Richard: My main character, Dean, was pretty easy for me to write. He’s an aspiring, unpublished photographer looking desperately for his big break, and when I was writing Bad Glass I was an aspiring, unpublished writer looking desperately for my big break. So getting into his head and expressing his hopes and dreams and fears was a fairly easy task. I hope that those parts come across as truthful and deeply-felt, because I really think that that’s a snapshot of where I was just a couple of years ago.
The hardest character for me to write was probably Floyd. And not because he was difficult for me to relate to, but because I really liked him a great deal, and I felt like absolute crap for all of the horrible things I put him through. Really, he’s a nice, likable guy, and I do not treat him well.
TQ: Without giving anything away, what is/are your favorite scene(s) in Bad Glass?
Richard: Probably Dean’s meeting with Pulitzer Prize-winning photographer Cob Gilles. It’s an interesting (and at times incoherent) exchange, and I think, in this venerable elder, Dean sees his dreams reflected and laid bare. And it gives him a lot to think about.
TQ: What's next?
Richard: I’m working on a new, unrelated novel. It’s still pretty early in the process, though, so I don’t want to reveal too much. I’m also hoping to work on some more short fiction soon.
TQ: Thank you for joining us at The Qwillery.
Richard: Thanks for having me! And thanks for including Bad Glass in your Debut Author Challenge!
About Bad Glass
Bad GlassDel Rey, September 25, 2012
Trade Paperback and eBook, 432 pages
One of the most hauntingly original dark fantasy debuts in years—perfect for fans of Lost and Mark Danielewski’s cult classic, House of Leaves.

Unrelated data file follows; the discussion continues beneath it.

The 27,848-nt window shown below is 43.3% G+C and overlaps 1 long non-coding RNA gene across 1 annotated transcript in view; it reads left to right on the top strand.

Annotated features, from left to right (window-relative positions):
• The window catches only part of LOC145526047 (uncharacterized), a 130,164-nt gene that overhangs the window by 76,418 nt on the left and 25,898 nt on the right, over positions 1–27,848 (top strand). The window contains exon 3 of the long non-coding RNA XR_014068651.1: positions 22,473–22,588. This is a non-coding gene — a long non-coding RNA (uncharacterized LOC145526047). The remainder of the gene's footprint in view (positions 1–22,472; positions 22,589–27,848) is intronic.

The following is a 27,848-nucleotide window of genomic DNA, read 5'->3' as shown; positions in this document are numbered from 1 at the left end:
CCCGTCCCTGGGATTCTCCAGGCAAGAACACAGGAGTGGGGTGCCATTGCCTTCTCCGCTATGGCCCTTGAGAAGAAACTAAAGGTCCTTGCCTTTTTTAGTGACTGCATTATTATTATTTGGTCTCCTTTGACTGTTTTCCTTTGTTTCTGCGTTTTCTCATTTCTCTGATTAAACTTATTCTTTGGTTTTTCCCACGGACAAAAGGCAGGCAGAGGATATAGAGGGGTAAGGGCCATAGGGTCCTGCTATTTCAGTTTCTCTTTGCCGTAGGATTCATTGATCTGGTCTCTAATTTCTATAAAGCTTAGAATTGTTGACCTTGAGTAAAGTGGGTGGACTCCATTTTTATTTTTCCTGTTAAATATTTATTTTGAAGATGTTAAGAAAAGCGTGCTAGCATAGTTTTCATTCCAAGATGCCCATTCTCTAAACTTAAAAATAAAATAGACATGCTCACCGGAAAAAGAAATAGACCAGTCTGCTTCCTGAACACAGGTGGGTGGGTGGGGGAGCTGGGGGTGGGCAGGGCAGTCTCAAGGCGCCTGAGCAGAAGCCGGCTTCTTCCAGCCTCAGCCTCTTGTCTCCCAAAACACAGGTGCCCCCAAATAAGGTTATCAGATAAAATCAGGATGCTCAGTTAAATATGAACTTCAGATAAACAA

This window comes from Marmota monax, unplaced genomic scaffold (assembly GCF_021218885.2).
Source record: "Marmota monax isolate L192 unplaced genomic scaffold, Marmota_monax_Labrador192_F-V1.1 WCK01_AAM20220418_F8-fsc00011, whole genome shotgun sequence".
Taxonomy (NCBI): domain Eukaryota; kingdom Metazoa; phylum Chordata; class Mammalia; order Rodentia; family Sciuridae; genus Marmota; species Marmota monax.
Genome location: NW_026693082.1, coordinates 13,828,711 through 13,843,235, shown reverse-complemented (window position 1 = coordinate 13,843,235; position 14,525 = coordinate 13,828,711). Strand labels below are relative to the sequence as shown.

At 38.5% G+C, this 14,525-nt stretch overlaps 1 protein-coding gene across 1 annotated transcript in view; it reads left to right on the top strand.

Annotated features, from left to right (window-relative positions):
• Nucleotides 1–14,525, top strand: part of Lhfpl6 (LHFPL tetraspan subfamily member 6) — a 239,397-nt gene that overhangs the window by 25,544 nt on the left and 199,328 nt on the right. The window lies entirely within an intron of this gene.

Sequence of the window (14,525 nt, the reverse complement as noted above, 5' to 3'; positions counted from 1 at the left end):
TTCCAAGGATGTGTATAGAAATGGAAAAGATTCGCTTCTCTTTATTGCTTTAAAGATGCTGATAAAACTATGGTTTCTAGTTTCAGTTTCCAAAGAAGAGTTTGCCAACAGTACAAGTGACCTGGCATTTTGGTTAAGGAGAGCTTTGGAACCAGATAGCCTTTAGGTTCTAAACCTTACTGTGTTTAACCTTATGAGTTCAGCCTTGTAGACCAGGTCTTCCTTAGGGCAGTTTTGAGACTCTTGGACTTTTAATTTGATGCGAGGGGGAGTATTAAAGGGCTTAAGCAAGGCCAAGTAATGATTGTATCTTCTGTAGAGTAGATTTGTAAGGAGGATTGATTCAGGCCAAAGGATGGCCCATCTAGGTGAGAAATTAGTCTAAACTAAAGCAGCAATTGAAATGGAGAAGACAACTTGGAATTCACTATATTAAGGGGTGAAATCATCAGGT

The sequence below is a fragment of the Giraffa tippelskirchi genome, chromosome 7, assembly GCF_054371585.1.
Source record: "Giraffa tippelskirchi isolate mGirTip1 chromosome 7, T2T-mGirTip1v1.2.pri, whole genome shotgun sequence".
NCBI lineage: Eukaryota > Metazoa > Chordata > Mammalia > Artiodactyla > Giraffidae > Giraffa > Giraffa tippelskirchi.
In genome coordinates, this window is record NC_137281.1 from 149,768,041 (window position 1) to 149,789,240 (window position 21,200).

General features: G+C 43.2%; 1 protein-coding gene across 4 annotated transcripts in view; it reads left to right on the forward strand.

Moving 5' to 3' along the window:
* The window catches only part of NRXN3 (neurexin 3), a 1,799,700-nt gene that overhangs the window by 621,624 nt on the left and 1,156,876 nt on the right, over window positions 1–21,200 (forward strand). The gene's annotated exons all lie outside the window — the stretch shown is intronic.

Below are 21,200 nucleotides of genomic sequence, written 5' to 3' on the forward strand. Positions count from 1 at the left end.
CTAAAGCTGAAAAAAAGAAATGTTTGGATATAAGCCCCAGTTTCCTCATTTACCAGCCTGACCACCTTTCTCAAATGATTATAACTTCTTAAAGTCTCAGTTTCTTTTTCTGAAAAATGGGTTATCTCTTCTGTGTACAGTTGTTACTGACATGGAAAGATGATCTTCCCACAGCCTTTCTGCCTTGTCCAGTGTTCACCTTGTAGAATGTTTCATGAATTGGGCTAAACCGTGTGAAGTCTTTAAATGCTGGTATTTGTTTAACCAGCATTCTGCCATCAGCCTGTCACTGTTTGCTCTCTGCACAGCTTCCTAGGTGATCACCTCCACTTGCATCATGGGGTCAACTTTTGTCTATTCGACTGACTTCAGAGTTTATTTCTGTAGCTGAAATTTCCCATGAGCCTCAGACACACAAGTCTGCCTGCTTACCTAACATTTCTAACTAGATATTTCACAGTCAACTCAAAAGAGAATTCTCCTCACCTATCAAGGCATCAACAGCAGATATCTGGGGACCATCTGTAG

Something has happened in Spokane. The military has evacuated the city and locked it down. Even so, disturbing rumors and images seep out, finding their way onto the Internet, spreading curiosity, skepticism, and panic. For what they show is—or should be—impossible: strange creatures that cannot exist, sudden disappearances that violate the laws of physics, human bodies fused with inanimate objects, trapped yet still half alive. . . .
Dean Walker, an aspiring photographer, sneaks into the quarantined city in search of fame. What he finds will change him in unimaginable ways. Hooking up with a group of outcasts led by a beautiful young woman named Taylor, Dean embarks on a journey into the heart of a mystery whose philosophical implications are as terrifying as its physical manifestations. Even as he falls in love with Taylor—a woman as damaged and seductive as the city itself—his already tenuous hold on reality starts to come loose. Or perhaps it is Spokane’s grip on the world that is coming undone.
Now, caught up in a web of interlacing secrets and betrayals, Dean, Taylor, and their friends must make their way through this ever-shifting maze of a city, a city that is actively hunting them down, herding them toward a shocking destiny.
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What: Three commenters will each win a copy of Bad Glass from Random House! US/Canada ONLY
How: Answer the following question:
What is one of your favorite apocalyptic or "weird city" stories?
(stories = novels, comics, short stories, movies, etc.)
Please remember - if you don't answer the question your entry will not be counted.
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Who and When: The contest is open to all humans on the planet earth with a US or Canadian mailing address. Contest ends at 11:59pm US Eastern Time on Thursday, October 4, 2012. Void where prohibited by law. No purchase necessary. You must be 18 years old or older to enter.
*Giveaway rules are subject to change.*